Digitalization is at the vanguard of technological revolution. The innate ability to transform analog information into digital data has brought a whole stream of technological disruptions. Converting any piece of information to a stream of bits, storing and processing them at a growing speed and low-cost, is at the very heart of the globalization process.
Digitalization is an incredible force of positive progress. It allows children in remote areas access to almost infinite sources of information through their mobile phones. And access to information means access to education. Digitalization democratizes information, improving access to health and public services, and fuels the development of technologies in advanced economies.
Yet capitalism, based on principles of scarcity, seems unprepared for digitalization. Inequality is growing dramatically all around the planet. In a technically possible hyper-productive and inclusive world, wealth seems to find its own niche in a tiny segment of the population. Wages decay, and economic growth is not able to create enough jobs. New forms of populism arise and uncountable threats appear to the post-capitalist global society. However, a world of abundance is possible, for technological availability can liberate unlimited resources (production, energy, water, health, computational power, information, education or social interaction). The current global crisis is not a crisis of fundamental resources.
Why does capitalism fail in a scenario of abundance? We identify four reasons of systemic failure (“four S framework”): surpassing reactions of the financial system (erratic hype cycles), short-termism as an extended managerial culture, singularization of the value created by digital markets (making physical value chains vanish), and substitution of employees by machines.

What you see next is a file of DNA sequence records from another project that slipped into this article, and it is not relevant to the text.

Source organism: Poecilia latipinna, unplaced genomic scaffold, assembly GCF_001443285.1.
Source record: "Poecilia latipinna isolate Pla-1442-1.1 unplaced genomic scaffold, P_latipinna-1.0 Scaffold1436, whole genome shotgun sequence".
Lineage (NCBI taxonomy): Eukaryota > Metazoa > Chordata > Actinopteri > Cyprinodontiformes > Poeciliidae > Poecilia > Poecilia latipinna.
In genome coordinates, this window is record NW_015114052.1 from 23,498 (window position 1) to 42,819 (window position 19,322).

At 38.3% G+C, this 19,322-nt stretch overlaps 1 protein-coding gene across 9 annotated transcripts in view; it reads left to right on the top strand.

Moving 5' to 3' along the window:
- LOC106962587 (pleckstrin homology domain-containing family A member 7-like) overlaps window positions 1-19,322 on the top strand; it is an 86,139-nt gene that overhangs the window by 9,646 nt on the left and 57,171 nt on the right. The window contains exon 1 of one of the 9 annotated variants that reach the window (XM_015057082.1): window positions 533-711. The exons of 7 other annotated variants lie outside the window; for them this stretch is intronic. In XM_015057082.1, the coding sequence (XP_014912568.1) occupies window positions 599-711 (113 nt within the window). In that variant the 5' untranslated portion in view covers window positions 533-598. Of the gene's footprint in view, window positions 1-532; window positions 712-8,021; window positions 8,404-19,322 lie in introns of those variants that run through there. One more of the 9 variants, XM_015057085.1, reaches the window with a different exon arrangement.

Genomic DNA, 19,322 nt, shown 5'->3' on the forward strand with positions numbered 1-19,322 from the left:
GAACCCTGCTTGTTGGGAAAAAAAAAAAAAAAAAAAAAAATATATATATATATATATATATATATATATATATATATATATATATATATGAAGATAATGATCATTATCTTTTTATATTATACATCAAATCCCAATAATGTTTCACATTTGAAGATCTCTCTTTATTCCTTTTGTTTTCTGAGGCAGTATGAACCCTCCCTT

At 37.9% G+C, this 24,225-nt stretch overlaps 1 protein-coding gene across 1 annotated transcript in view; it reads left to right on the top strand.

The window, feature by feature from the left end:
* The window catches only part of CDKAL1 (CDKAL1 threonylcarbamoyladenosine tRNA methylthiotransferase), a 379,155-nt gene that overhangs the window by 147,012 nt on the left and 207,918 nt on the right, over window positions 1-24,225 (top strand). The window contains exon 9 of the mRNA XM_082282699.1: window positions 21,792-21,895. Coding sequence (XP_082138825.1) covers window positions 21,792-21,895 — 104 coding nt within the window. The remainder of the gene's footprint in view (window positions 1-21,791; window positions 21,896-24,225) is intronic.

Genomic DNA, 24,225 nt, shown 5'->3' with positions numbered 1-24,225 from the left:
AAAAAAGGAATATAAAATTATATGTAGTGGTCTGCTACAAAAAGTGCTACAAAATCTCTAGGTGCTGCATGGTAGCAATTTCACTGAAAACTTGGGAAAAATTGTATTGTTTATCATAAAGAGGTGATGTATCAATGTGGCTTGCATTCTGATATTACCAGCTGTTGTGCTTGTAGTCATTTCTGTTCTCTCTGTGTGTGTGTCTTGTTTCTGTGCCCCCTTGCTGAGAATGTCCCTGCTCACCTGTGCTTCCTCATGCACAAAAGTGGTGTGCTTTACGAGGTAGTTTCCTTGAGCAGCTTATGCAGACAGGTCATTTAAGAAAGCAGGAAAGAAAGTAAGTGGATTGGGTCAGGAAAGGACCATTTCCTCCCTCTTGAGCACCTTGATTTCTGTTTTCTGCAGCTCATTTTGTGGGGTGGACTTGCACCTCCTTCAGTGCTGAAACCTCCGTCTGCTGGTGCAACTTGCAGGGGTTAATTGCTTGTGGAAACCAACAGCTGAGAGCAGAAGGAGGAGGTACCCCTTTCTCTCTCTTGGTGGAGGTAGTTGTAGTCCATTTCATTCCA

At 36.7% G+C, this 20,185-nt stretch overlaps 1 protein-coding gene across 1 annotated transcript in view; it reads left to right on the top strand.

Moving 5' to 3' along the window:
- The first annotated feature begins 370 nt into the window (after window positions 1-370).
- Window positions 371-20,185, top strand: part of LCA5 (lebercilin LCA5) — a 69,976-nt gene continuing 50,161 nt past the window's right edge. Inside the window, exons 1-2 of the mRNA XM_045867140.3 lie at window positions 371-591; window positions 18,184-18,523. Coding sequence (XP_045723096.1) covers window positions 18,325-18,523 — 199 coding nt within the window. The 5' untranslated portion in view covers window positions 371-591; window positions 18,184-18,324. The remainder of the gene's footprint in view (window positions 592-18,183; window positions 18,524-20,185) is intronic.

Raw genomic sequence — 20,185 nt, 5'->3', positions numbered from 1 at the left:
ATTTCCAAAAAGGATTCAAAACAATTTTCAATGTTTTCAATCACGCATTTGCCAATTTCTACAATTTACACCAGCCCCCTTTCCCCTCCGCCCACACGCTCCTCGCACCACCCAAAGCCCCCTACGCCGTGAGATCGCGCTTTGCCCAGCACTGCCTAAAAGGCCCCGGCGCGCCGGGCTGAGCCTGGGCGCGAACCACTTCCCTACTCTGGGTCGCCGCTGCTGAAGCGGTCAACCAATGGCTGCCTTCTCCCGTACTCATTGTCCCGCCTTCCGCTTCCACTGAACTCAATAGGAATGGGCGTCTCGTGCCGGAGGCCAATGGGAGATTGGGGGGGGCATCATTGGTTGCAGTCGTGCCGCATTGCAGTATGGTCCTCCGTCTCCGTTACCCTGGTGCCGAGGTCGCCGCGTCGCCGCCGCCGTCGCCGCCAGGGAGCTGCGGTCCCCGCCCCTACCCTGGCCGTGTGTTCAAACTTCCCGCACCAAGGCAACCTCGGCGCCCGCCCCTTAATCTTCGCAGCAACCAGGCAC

The consequences of these malfunctions are a growing labor instability, social inequality and environmental damage. They create new paradoxes. Is it possible to have a capitalism based on corporations without employees? What will the role of the corporation be in this new scenario? The same driver responsible for creating wealthy organizations –technological progress- may also be the origin of extreme inequality. And without sustained employment opportunities, who will be buying products and services from these super-efficient, highly automated corporations? New forms of financial market regulation, new managerial thinking, new kinds of organizations and new formulas of social innovation will be required.
The purpose of this essay is to positively encourage a debate on the paradox of the emergence of growing global inequality at the precise moment when abundance is possible. This essay intends to analyze and synthesize what is failing, what are the consequences, and identify potential solutions to transform our economy towards a more sustainable, inclusive and prosperous future.